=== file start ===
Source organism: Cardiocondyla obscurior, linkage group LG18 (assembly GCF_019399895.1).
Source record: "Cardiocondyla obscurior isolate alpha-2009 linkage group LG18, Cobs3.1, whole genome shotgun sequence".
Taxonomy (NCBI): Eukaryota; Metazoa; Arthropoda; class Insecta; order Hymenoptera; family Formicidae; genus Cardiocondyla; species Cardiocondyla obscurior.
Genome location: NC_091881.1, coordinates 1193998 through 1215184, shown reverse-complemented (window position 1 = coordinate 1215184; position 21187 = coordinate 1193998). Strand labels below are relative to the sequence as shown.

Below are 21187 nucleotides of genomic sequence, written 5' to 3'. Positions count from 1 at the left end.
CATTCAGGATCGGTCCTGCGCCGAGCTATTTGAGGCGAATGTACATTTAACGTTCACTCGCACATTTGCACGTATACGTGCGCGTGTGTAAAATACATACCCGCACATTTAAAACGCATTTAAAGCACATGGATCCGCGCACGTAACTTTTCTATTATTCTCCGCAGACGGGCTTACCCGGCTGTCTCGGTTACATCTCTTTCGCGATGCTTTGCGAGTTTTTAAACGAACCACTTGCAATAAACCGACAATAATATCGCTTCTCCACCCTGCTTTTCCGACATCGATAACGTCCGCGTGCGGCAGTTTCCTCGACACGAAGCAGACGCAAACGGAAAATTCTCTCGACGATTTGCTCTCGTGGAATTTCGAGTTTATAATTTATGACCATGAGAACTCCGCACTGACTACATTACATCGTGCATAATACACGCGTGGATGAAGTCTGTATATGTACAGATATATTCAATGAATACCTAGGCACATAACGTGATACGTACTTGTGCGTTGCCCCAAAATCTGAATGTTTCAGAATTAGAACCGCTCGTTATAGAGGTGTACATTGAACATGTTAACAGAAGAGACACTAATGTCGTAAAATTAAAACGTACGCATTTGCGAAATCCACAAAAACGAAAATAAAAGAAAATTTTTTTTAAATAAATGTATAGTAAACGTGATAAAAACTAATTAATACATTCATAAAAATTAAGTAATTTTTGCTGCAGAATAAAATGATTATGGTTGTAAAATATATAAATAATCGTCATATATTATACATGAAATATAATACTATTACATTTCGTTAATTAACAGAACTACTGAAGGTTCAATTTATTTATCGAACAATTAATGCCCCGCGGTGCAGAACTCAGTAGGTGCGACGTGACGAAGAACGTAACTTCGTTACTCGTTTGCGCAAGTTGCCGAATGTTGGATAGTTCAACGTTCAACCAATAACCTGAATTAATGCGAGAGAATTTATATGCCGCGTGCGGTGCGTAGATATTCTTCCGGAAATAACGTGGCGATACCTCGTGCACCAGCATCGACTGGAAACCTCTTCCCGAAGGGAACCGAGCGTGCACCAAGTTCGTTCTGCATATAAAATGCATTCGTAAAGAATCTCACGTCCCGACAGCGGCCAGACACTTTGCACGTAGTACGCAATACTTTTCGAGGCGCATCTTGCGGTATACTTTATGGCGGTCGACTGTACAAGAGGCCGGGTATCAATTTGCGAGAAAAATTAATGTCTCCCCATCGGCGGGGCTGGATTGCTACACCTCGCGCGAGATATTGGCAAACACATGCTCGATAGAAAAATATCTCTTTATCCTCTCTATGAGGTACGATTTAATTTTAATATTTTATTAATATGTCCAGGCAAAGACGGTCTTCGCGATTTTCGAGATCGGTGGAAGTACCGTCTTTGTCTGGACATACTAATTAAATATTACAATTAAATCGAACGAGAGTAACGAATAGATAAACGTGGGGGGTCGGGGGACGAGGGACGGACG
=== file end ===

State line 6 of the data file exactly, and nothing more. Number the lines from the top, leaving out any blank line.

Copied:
CATTCAGGATCGGTCCTGCGCCGAGCTATTTGAGGCGAATGTACATTTAACGTTCACTCGCACATTTGCACGTATACGTGCGCGTGTGTAAAATACATACCCGCACATTTAAAACGCATTTAAAGCACATGGATCCGCGCACGTAACTTTTCTATTATTCTCCGCAGACGGGCTTACCCGGCTGTCTCGGTTACATCTCTTTCGCGATGCTTTGCGAGTTTTTAAACGAACCACTTGCAATAAACCGACAATAATATCGCTTCTCCACCCTGCTTTTCCGACATCGATAACGTCCGCGTGCGGCAGTTTCCTCGACACGAAGCAGACGCAAACGGAAAATTCTCTCGACGATTTGCTCTCGTGGAATTTCGAGTTTATAATTTATGACCATGAGAACTCCGCACTGACTACATTACATCGTGCATAATACACGCGTGGATGAAGTCTGTATATGTACAGATATATTCAATGAATACCTAGGCACATAACGTGATACGTACTTGTGCGTTGCCCCAAAATCTGAATGTTTCAGAATTAGAACCGCTCGTTATAGAGGTGTACATTGAACATGTTAACAGAAGAGACACTAATGTCGTAAAATTAAAACGTACGCATTTGCGAAATCCACAAAAACGAAAATAAAAGAAAATTTTTTTTAAATAAATGTATAGTAAACGTGATAAAAACTAATTAATACATTCATAAAAATTAAGTAATTTTTGCTGCAGAATAAAATGATTATGGTTGTAAAATATATAAATAATCGTCATATATTATACATGAAATATAATACTATTACATTTCGTTAATTAACAGAACTACTGAAGGTTCAATTTATTTATCGAACAATTAATGCCCCGCGGTGCAGAACTCAGTAGGTGCGACGTGACGAAGAACGTAACTTCGTTACTCGTTTGCGCAAGTTGCCGAATGTTGGATAGTTCAACGTTCAACCAATAACCTGAATTAATGCGAGAGAATTTATATGCCGCGTGCGGTGCGTAGATATTCTTCCGGAAATAACGTGGCGATACCTCGTGCACCAGCATCGACTGGAAACCTCTTCCCGAAGGGAACCGAGCGTGCACCAAGTTCGTTCTGCATATAAAATGCATTCGTAAAGAATCTCACGTCCCGACAGCGGCCAGACACTTTGCACGTAGTACGCAATACTTTTCGAGGCGCATCTTGCGGTATACTTTATGGCGGTCGACTGTACAAGAGGCCGGGTATCAATTTGCGAGAAAAATTAATGTCTCCCCATCGGCGGGGCTGGATTGCTACACCTCGCGCGAGATATTGGCAAACACATGCTCGATAGAAAAATATCTCTTTATCCTCTCTATGAGGTACGATTTAATTTTAATATTTTATTAATATGTCCAGGCAAAGACGGTCTTCGCGATTTTCGAGATCGGTGGAAGTACCGTCTTTGTCTGGACATACTAATTAAATATTACAATTAAATCGAACGAGAGTAACGAATAGATAAACGTGGGGGGTCGGGGGACGAGGGACGGACG